At the newspaper where I work, there's a shiny blue cop light on the wall.
It's in an odd place, obviously an afterthought. It's in the main newsroom, up on the wall next to the clock. The cord runs down from it and disappears into a recently drilled hole near the bottom of the floor.
I hadn't noticed it until it was pointed out to me. It was put up in the big security scare after Sept. 11, 2001, when everyone was trying to think of ways to Be More Secure. (Hey, I went right along with it -- for a couple of weeks after the attacks, I was trying to decide whether it was a dumb idea or not to buy a gas mask, seeing as I worked in a fairly major metropolitan downtown area.)
But this blue light. Apparently if someone gets past the front desk -- and that would not be hard to do -- the secretary can press a panic button, and the light upstairs will flash. Or at least light up. Or something.
From where I sit, I can't see this light. I am in a separate area, down five steps and around the corner from the light. More than a dozen other people are in this part of the room as well. No one has told me what to do if the blue light should flash (or light up, or whatever). No one knows, when I ask them.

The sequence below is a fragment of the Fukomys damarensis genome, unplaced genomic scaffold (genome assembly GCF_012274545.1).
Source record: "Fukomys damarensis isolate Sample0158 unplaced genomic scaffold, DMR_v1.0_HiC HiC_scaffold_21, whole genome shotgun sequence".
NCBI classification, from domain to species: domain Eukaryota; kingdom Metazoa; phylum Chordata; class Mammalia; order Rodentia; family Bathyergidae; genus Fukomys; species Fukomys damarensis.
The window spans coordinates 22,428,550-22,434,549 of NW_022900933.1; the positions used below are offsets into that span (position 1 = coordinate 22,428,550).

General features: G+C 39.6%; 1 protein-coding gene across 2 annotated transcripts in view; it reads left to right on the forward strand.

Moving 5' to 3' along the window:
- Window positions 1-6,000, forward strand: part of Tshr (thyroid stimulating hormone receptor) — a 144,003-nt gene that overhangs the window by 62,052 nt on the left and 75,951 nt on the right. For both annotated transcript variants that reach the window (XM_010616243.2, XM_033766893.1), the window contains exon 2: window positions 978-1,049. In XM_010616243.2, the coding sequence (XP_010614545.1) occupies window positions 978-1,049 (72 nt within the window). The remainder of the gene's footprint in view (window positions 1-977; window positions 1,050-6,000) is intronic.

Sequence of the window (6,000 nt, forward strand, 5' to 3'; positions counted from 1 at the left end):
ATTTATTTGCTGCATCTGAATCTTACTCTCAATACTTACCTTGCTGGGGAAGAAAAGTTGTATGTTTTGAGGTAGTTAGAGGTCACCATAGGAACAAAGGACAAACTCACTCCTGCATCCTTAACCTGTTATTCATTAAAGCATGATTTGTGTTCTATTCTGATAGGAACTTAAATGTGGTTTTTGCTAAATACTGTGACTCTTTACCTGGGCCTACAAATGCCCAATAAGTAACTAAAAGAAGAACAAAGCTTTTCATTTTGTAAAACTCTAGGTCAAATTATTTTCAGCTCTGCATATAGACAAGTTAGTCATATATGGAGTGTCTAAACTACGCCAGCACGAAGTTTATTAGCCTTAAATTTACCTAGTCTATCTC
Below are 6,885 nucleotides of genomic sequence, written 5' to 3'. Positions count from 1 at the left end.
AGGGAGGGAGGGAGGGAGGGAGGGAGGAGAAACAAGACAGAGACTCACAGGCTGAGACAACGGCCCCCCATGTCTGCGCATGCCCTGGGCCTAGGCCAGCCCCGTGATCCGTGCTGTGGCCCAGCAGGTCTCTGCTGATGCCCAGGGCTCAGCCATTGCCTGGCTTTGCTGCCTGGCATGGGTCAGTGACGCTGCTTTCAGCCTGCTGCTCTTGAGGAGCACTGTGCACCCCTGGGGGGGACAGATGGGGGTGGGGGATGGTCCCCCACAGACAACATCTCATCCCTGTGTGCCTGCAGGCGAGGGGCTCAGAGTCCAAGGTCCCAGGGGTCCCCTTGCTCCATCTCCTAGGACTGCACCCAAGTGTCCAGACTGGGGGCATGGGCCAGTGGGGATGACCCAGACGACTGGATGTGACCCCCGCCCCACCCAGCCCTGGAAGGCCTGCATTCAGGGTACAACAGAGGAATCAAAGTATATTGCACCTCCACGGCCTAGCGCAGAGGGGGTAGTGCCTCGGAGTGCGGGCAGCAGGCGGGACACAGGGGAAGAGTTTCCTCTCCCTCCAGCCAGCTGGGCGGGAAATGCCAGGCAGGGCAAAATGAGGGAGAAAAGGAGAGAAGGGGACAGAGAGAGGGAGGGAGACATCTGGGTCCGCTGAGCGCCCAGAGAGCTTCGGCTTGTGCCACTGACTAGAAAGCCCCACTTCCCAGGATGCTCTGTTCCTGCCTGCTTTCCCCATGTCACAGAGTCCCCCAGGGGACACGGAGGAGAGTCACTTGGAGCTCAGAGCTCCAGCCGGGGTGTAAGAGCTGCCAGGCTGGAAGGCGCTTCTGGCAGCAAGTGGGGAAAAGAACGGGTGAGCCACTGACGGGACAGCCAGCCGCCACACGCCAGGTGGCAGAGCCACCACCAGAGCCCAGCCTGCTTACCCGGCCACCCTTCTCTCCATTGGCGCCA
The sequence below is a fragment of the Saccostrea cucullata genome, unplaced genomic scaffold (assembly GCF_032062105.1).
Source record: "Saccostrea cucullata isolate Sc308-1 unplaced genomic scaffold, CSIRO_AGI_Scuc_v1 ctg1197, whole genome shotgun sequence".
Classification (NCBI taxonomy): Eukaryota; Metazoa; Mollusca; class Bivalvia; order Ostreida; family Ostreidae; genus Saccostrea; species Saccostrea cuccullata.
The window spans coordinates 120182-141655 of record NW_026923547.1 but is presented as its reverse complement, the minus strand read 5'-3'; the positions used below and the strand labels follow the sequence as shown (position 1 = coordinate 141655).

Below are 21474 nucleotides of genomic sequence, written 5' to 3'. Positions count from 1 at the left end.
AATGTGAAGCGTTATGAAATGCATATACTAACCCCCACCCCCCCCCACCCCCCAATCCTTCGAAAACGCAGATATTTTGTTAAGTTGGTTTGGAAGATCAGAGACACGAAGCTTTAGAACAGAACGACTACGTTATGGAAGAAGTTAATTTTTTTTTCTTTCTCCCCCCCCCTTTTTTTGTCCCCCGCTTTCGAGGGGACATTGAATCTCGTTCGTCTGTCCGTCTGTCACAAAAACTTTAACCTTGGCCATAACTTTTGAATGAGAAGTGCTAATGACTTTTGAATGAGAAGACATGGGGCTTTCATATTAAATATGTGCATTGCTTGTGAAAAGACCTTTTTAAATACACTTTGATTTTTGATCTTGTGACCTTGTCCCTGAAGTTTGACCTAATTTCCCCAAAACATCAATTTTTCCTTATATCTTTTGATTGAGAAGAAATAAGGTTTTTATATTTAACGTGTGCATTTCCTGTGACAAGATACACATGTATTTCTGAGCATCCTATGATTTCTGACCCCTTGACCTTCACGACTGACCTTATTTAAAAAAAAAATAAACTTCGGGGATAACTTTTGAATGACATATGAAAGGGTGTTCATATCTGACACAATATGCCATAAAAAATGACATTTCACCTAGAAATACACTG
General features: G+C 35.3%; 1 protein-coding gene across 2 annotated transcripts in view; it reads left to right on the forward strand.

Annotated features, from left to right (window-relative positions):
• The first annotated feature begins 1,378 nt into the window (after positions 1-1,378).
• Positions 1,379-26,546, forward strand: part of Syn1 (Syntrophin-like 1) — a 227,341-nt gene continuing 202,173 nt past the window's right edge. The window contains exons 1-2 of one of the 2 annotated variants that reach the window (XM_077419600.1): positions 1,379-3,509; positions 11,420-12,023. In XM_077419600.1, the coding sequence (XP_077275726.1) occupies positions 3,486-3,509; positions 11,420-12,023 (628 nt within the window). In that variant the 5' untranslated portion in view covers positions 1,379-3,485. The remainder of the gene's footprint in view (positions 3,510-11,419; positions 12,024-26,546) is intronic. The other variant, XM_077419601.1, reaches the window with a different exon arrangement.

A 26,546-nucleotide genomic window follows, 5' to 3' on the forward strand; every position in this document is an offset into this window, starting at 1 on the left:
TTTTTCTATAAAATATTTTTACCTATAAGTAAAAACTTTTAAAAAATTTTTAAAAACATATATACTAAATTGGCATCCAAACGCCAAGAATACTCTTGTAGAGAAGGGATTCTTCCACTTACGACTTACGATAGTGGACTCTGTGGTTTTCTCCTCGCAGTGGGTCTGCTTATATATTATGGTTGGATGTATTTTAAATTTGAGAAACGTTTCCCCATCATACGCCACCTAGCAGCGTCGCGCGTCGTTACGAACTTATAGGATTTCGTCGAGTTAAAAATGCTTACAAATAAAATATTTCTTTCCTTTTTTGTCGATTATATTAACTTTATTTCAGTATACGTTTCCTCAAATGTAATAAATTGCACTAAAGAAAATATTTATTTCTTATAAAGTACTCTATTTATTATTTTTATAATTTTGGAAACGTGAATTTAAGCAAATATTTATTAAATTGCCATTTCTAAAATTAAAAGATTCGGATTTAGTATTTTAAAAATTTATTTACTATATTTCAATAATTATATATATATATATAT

If the blue light were to do something, no one up here knows what it would mean. Someone coming up the stairs? Armed? More than one? Disgruntled reader? Drugs? Jack-booted thugs? What?
But goddamnit, we have a blue light. And I've been thinking a lot about it these past few days. It reminds me of the big new shiny blue lights Bush and his people put in place after Sept. 11, and how they just sat and watched the pretty show when those lights started flashing last week.